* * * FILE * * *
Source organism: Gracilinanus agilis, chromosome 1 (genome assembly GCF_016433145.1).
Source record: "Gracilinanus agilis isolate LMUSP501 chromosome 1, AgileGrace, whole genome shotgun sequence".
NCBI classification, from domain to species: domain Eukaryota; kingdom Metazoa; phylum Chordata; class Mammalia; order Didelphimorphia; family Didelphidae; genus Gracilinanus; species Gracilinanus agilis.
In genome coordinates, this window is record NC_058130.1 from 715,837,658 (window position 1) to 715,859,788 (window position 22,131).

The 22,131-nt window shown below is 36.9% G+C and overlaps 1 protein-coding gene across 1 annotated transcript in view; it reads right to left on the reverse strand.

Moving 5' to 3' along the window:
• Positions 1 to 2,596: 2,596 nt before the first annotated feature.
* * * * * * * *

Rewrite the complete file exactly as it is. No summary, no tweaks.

Source organism: Gracilinanus agilis, chromosome 1 (genome assembly GCF_016433145.1).
Source record: "Gracilinanus agilis isolate LMUSP501 chromosome 1, AgileGrace, whole genome shotgun sequence".
NCBI classification, from domain to species: domain Eukaryota; kingdom Metazoa; phylum Chordata; class Mammalia; order Didelphimorphia; family Didelphidae; genus Gracilinanus; species Gracilinanus agilis.
In genome coordinates, this window is record NC_058130.1 from 715,837,658 (window position 1) to 715,859,788 (window position 22,131).

The 22,131-nt window shown below is 36.9% G+C and overlaps 1 protein-coding gene across 1 annotated transcript in view; it reads right to left on the reverse strand.

Moving 5' to 3' along the window:
• Positions 1 to 2,596: 2,596 nt before the first annotated feature.